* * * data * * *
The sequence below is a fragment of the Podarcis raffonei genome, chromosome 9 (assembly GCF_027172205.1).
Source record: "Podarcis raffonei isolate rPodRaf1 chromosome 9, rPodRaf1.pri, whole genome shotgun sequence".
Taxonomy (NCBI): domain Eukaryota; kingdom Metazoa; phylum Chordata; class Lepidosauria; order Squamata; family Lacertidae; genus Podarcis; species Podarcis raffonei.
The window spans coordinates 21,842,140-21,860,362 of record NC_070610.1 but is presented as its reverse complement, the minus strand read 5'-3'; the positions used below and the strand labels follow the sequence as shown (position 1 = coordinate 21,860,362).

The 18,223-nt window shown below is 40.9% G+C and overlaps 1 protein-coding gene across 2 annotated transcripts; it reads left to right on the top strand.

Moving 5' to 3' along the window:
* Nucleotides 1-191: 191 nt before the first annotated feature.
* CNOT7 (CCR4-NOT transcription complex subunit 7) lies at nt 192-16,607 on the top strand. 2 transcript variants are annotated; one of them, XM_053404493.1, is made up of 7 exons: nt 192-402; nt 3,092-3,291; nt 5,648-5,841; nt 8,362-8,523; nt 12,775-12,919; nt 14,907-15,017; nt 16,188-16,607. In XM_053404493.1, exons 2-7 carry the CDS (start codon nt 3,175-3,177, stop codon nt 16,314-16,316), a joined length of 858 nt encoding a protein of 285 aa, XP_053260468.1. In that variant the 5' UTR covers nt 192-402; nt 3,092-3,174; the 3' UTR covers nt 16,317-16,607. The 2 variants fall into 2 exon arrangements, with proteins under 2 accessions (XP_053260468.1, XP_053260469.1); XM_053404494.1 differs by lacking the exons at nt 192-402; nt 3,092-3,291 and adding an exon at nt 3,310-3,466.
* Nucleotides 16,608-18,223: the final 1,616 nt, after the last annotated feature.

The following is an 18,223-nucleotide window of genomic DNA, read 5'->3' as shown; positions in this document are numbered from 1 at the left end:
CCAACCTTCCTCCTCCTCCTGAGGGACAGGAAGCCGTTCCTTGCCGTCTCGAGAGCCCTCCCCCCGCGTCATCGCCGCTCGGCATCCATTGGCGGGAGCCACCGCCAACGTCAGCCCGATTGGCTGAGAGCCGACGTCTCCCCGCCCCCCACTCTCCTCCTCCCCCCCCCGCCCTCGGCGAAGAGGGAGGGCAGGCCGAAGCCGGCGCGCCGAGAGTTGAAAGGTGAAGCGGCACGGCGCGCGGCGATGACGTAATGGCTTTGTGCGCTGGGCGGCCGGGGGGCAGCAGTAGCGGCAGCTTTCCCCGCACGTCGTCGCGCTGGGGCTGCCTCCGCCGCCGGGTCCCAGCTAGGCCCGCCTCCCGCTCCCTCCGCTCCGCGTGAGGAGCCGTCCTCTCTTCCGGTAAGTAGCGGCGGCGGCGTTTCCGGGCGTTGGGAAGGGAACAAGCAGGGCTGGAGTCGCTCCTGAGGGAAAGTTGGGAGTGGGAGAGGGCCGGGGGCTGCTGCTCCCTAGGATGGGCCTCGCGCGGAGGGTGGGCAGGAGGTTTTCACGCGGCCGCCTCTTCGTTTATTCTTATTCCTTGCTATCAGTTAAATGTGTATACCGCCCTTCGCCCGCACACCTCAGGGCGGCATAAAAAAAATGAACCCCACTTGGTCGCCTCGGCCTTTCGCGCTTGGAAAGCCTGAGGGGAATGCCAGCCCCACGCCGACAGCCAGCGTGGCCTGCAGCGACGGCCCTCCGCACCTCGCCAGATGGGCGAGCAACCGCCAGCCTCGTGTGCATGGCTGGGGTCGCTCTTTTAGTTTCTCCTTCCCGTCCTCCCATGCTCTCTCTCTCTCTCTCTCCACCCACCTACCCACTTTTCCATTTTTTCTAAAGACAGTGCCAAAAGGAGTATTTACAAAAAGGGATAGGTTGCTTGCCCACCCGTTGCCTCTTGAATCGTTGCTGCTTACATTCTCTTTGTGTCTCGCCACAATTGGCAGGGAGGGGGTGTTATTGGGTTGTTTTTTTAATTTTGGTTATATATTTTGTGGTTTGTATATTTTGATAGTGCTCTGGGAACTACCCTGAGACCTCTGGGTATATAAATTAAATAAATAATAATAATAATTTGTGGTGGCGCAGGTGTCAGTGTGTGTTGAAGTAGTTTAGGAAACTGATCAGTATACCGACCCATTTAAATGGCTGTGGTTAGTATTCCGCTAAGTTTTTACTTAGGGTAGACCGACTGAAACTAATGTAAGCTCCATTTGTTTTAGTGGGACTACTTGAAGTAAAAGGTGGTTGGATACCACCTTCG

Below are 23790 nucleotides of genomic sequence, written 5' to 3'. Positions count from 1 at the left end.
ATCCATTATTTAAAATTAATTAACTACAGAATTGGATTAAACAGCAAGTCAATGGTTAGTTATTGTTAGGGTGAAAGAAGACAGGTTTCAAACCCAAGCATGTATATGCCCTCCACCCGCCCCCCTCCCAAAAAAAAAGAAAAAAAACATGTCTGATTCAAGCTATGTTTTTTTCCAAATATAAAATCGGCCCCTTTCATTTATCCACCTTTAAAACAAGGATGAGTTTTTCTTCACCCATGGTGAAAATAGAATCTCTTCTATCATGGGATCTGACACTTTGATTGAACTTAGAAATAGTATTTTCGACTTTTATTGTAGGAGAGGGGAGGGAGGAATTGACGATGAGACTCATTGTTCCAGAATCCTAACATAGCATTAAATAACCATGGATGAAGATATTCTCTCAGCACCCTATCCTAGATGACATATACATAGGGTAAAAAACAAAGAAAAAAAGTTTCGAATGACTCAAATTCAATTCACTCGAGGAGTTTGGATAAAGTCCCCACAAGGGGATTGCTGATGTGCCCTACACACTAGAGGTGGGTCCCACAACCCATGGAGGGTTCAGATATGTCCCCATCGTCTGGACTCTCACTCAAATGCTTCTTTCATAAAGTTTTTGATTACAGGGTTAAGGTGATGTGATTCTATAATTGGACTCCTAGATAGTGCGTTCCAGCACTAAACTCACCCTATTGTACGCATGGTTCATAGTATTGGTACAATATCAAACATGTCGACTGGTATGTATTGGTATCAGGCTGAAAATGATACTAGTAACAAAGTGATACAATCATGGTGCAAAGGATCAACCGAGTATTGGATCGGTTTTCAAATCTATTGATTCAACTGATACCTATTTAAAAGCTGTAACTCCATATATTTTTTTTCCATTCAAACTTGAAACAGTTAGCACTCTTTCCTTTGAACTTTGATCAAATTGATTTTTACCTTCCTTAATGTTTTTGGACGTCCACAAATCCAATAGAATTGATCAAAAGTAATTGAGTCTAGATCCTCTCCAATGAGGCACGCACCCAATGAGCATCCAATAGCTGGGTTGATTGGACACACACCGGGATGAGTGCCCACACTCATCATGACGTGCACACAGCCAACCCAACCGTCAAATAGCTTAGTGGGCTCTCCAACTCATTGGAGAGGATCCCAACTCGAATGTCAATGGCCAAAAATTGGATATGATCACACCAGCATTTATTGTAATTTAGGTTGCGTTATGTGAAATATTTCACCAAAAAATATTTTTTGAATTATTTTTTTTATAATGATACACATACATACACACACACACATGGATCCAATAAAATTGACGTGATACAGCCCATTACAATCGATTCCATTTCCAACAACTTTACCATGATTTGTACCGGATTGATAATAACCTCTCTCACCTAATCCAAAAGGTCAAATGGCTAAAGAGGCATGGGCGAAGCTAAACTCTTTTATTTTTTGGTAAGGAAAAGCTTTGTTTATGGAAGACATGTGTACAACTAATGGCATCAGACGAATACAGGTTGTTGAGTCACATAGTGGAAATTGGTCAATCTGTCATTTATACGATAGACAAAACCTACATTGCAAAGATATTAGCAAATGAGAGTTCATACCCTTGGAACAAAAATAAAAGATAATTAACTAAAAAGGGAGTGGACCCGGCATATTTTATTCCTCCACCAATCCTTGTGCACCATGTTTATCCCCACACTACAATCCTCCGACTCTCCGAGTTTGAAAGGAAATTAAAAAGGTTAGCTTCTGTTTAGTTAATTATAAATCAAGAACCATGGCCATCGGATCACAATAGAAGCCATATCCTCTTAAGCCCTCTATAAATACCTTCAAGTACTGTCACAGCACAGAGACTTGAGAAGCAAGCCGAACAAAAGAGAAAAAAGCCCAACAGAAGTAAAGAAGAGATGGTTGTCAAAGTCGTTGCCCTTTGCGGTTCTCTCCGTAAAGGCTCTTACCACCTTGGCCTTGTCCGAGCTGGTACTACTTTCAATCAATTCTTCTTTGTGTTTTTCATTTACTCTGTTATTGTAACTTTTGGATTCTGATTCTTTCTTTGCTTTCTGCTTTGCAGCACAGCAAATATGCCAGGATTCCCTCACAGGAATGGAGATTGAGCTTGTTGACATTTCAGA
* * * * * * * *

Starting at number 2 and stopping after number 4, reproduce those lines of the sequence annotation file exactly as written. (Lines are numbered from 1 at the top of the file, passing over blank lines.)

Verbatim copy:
Source record: "Podarcis raffonei isolate rPodRaf1 chromosome 9, rPodRaf1.pri, whole genome shotgun sequence".
Taxonomy (NCBI): domain Eukaryota; kingdom Metazoa; phylum Chordata; class Lepidosauria; order Squamata; family Lacertidae; genus Podarcis; species Podarcis raffonei.
The window spans coordinates 21,842,140-21,860,362 of record NC_070610.1 but is presented as its reverse complement, the minus strand read 5'-3'; the positions used below and the strand labels follow the sequence as shown (position 1 = coordinate 21,860,362).